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About 2.5 million years BCE, some humans began to make stone tools (like very crude choppers and hand-axes), and newer species like Homo habilis and Homo rudolfensis emerged (brain capacity 590-690 cc).
By 2 million years BCE more species of humans appeared, such as Homo erectus (brain capacity 800-1250 cc).
For fact-addicts, the Pleistocene is the third stage in the Neogene period or 6th epoch of the Cenozoic Era.
(c.10,000 BCE - now) During its prehistory section this geological period saw the birth of Human civilization, as well as a range of sophisticated paintings, bronze sculptures, exquisite pottery, pyramid and megalithic monomental architecture.
(Animal drawings using regular side-profiles, for instance, are typically older than those using three-quarter profiles.) For a chronological list of dates and events associated with Stone Age culture, see: Prehistoric Art Timeline.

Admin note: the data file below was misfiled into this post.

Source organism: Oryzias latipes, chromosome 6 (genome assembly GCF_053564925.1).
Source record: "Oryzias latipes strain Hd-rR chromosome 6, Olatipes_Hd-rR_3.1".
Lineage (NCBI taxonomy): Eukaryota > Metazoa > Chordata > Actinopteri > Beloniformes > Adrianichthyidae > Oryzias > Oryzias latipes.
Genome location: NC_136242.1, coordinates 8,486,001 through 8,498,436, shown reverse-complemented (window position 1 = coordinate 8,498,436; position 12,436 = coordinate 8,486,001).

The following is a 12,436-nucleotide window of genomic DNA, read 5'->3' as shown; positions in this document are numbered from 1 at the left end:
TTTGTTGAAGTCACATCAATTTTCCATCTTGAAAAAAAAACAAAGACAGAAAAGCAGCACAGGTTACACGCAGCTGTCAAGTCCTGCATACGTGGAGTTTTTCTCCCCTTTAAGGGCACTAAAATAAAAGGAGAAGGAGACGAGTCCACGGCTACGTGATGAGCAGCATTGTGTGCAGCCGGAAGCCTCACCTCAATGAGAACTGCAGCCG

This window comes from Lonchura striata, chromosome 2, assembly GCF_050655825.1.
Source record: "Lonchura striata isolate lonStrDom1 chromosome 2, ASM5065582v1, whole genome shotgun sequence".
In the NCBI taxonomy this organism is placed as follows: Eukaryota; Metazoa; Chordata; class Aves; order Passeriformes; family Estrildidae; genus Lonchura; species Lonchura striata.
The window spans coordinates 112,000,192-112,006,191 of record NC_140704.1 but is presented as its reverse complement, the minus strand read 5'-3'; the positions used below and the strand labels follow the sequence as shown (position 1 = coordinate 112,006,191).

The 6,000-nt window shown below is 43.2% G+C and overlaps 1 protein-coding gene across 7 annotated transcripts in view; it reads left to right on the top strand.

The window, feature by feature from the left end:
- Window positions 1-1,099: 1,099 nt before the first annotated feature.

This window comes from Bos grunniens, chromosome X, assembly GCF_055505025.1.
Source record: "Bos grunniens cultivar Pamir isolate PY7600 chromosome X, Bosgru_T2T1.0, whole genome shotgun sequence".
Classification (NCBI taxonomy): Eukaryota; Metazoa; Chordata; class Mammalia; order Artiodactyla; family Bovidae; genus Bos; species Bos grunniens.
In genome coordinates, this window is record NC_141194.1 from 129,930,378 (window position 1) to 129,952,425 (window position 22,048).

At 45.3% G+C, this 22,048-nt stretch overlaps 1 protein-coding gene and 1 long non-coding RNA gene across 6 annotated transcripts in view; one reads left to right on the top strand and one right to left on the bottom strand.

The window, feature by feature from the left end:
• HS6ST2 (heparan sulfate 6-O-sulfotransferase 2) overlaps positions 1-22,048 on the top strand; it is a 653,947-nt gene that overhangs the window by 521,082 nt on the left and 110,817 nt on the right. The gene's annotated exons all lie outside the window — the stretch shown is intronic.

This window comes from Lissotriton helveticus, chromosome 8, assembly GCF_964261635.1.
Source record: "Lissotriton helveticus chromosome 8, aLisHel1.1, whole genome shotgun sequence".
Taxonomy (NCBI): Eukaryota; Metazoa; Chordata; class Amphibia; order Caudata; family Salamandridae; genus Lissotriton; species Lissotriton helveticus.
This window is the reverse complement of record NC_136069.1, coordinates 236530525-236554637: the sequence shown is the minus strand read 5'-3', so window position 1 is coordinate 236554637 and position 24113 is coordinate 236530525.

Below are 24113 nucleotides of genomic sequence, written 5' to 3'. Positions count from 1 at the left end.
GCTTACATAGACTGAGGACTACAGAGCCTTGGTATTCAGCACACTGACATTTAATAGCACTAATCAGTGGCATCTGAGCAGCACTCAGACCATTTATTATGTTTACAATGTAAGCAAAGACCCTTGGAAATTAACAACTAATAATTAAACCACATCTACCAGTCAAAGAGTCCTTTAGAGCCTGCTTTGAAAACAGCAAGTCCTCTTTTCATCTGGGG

The very early hominids included species like Australopithecus afarensis and Paranthropus robustus (brain capacity 350-500 cc).
During the following 500,000 years, Homo erectus spread from Africa to the Middle East, Asia and Europe.
Between 1.5 million BCE and 500,000 BCE, Homo erectus and other variants of humans engendered more highly developed types of Homo, known as Archaic Homo sapiens.
Brain performance is directly associated with a number of "higher" functions such as language and creative expression.
The consensus among most most paleontologists and paleoanthropologists, is that the human species (Homo) split away from gorillas in Africa about 8 million BCE, and from chimpanzees no later than 5 million BCE.
It was a group of artists from one of these Archaic Homo sapiens species that created the Bhimbetka petroglyphs and cupules in the Auditorium cave situated at Bhimbetka in India, and at Daraki-Chattan. From 500,000 BCE onwards, these new types morphed into Homo sapiens, as exemplified by Neanderthal Man (from 200,000 BCE or earlier).